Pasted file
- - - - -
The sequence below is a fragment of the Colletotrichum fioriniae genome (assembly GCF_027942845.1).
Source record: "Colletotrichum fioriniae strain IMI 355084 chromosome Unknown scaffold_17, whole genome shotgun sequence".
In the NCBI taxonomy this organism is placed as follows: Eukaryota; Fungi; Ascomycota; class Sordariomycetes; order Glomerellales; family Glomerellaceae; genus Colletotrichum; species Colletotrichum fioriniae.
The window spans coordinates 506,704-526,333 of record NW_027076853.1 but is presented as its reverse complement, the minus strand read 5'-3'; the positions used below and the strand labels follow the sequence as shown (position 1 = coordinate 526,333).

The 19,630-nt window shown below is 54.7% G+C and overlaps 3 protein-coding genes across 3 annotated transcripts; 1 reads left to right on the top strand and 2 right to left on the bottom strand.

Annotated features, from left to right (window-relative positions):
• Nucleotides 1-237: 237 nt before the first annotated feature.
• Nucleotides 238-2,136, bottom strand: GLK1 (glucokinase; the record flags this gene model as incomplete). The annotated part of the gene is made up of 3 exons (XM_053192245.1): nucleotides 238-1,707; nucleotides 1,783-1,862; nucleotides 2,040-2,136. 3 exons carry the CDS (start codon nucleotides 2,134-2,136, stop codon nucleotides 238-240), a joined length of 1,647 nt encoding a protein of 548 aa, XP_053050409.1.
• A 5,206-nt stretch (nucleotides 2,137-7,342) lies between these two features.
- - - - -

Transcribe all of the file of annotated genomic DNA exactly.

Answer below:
The sequence below is a fragment of the Colletotrichum fioriniae genome (assembly GCF_027942845.1).
Source record: "Colletotrichum fioriniae strain IMI 355084 chromosome Unknown scaffold_17, whole genome shotgun sequence".
In the NCBI taxonomy this organism is placed as follows: Eukaryota; Fungi; Ascomycota; class Sordariomycetes; order Glomerellales; family Glomerellaceae; genus Colletotrichum; species Colletotrichum fioriniae.
The window spans coordinates 506,704-526,333 of record NW_027076853.1 but is presented as its reverse complement, the minus strand read 5'-3'; the positions used below and the strand labels follow the sequence as shown (position 1 = coordinate 526,333).

The 19,630-nt window shown below is 54.7% G+C and overlaps 3 protein-coding genes across 3 annotated transcripts; 1 reads left to right on the top strand and 2 right to left on the bottom strand.

Annotated features, from left to right (window-relative positions):
• Nucleotides 1-237: 237 nt before the first annotated feature.
• Nucleotides 238-2,136, bottom strand: GLK1 (glucokinase; the record flags this gene model as incomplete). The annotated part of the gene is made up of 3 exons (XM_053192245.1): nucleotides 238-1,707; nucleotides 1,783-1,862; nucleotides 2,040-2,136. 3 exons carry the CDS (start codon nucleotides 2,134-2,136, stop codon nucleotides 238-240), a joined length of 1,647 nt encoding a protein of 548 aa, XP_053050409.1.
• A 5,206-nt stretch (nucleotides 2,137-7,342) lies between these two features.